These verses make up one long illustration with a basic point. Paul talks about an olive tree, a root, branches, grafting cutting. Why should these verses result in our humility?

We are Gentiles. And it’s less “natural”, it makes less sense historically, for us to be sitting in this room as Christians than if we were all Jews sitting in this room trusting Jesus.

Again, the Jews have a much longer, and more glorious history with God than any Gentile does.

But Paul says that the key to our salvation is not our history, it’s not our good works, it’s only faith in Jesus. We are united to Jesus through faith. And Jesus is our life. Jew and Gentile are cut off by disbelief and die under the condemnation of God. Jew and Gentile are grafted into Christ and have life by grace alone through faith alone.

No Christian has any room for pride for being a Christian. God did the grafting. He made you a Christian if you’re a Christian. He gave you faith. He joined you to Christ, your life.

So, if you’re a Christian, are you taking credit for any of the good things God has done or is doing your life?

Don’t steal from God. We bring sin. God brings all the goods.

We can only be humbly grateful.

Look at verses 25-31.

25 For I do not want you, brethren, to be uninformed of this mystery—so that you will not be wise in your own estimation—that a partial hardening has happened to Israel until the fullness of the Gentiles has come in; 26 and so all Israel will be saved; just as it is written,

“The Deliverer will come from Zion,
He will remove ungodliness from Jacob.”
27 “This is My covenant with them,
When I take away their sins.”

28 From the standpoint of the gospel they are enemies for your sake, but from the standpoint of God’s choice they are beloved for the sake of the fathers; 29 for the gifts and the calling of God are irrevocable. 30 For just as you once were disobedient to God, but now have been shown mercy because of their disobedience, 31 so these also now have been disobedient, that because of the mercy shown to you they also may now be shown mercy.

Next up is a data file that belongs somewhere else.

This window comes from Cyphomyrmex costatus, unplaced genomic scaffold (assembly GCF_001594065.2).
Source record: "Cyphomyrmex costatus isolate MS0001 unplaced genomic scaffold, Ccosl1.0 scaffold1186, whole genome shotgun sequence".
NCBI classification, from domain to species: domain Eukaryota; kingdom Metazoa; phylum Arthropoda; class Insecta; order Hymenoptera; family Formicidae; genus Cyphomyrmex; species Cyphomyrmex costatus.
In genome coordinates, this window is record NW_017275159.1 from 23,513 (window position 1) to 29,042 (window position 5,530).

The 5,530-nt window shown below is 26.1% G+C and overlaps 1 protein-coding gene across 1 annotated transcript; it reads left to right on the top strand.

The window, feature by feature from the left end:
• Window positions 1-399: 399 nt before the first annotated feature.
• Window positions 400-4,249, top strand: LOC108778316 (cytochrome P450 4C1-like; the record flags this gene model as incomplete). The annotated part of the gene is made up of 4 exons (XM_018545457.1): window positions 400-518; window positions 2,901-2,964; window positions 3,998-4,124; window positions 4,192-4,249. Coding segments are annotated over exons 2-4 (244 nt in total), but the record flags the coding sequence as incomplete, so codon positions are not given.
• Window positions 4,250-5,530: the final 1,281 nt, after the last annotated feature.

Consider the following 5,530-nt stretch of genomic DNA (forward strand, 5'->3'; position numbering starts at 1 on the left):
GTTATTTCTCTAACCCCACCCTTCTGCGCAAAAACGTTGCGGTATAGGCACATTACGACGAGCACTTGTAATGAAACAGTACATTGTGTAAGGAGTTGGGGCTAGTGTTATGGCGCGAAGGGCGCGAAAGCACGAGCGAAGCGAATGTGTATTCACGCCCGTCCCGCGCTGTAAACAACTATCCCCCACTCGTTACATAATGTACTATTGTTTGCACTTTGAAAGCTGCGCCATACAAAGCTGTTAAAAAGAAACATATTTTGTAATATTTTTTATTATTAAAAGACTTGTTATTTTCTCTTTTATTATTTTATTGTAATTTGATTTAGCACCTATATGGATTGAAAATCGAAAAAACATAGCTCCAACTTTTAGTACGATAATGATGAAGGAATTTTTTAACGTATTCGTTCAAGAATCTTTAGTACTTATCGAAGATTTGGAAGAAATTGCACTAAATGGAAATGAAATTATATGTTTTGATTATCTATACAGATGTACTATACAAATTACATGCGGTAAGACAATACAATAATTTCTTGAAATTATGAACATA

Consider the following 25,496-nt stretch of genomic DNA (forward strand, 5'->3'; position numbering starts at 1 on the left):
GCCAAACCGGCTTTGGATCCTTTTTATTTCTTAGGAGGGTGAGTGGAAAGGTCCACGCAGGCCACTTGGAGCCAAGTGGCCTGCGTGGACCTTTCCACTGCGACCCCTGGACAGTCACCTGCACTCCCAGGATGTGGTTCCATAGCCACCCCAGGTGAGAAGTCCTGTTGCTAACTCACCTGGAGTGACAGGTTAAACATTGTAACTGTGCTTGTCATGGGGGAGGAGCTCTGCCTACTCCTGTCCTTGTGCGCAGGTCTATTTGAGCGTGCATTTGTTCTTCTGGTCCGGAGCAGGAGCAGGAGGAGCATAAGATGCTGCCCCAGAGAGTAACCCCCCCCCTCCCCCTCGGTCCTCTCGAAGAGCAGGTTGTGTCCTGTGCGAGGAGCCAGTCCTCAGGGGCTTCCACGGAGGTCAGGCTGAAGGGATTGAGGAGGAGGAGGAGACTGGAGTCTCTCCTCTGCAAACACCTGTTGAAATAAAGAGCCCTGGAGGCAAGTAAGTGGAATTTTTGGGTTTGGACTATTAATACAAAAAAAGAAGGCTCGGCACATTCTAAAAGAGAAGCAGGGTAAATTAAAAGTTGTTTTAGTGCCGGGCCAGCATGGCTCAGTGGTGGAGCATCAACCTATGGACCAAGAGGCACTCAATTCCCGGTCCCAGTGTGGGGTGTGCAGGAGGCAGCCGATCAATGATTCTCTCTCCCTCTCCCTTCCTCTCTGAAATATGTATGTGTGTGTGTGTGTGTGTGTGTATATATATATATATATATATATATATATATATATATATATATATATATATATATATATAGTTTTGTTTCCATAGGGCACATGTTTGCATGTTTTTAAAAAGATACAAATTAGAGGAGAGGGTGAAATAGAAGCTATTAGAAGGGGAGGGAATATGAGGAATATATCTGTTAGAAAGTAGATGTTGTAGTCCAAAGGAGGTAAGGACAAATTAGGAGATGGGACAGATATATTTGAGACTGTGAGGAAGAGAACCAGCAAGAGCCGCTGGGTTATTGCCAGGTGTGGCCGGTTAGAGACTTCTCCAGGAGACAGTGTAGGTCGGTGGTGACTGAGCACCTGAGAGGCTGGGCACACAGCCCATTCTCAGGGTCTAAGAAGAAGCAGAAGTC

Where is history going? How will things turn out?

At the end of it all, all the elect will have been saved by the God who elected them. Many in the world are hardened and will be condemned forever. But all Israel, all the elect, will enjoy the salvation of God.

We can know this for certain because…

God doesn’t break his promises.

That’s why Paul says, “they’re beloved for the sake of the fathers.”

God doesn’t take back gifts he’s given.

God’s call to salvation cannot be denied even by the worst of sinners.

And the Deliverer of God’s chosen people has come.

Jesus has established the new covenant, the covenant of grace. He died on the cross and rose again. He has taken away the sin of his people. The debt is paid.

His righteousness is given. All God’s people, Jew and Gentile, will be saved.

With verse 32, Paul sums up chapter 11, and sums up what he has argued already in chapters 1-3.

32 For God has shut up all in disobedience so that He may show mercy to all.

If God had chosen his people before time, why would he shut them all up in disobedience?

That he might show all his people the riches of his mercy.

All have sinned and fallen short of the glory of God. No one is good. All deserve the wrath of God. All deserve to be cut off and burned in hell.

But all God’s people will be saved by grace alone through faith alone in Jesus alone. Jesus died in our place as our substitute. He died for our sin. He took God’s wrath against us on himself. So, we who repent and believe are forgiven. So, we who repent and believe have eternal life. So, we who repent and believe are sons of the Living God.

God never rejects those he has chosen to be his people. He will never damn those he’s chosen to save.

God saves all his elect in a way we wouldn’t expect.

Chosen Gentiles hear and believe God’s gospel because the Jews reject it.

Chosen Jews hear and believe God’s gospel because they get jealous of Gentiles, and so come to their senses.

And so, we can’t be proud at all. Our salvation is about the glory of the Great God. And we can only thank and praise him, the God of grace.

Look at the last verses in Romans 11.

33 Oh, the depth of the riches both of the wisdom and knowledge of God! How unsearchable are His judgments and unfathomable His ways! 34 For who has known the mind of the Lord, or who became His counselor? 35 Or who has first given to Him that it might be paid back to him again?

36 For from Him and through Him and to Him are all things. To Him be the glory forever. Amen.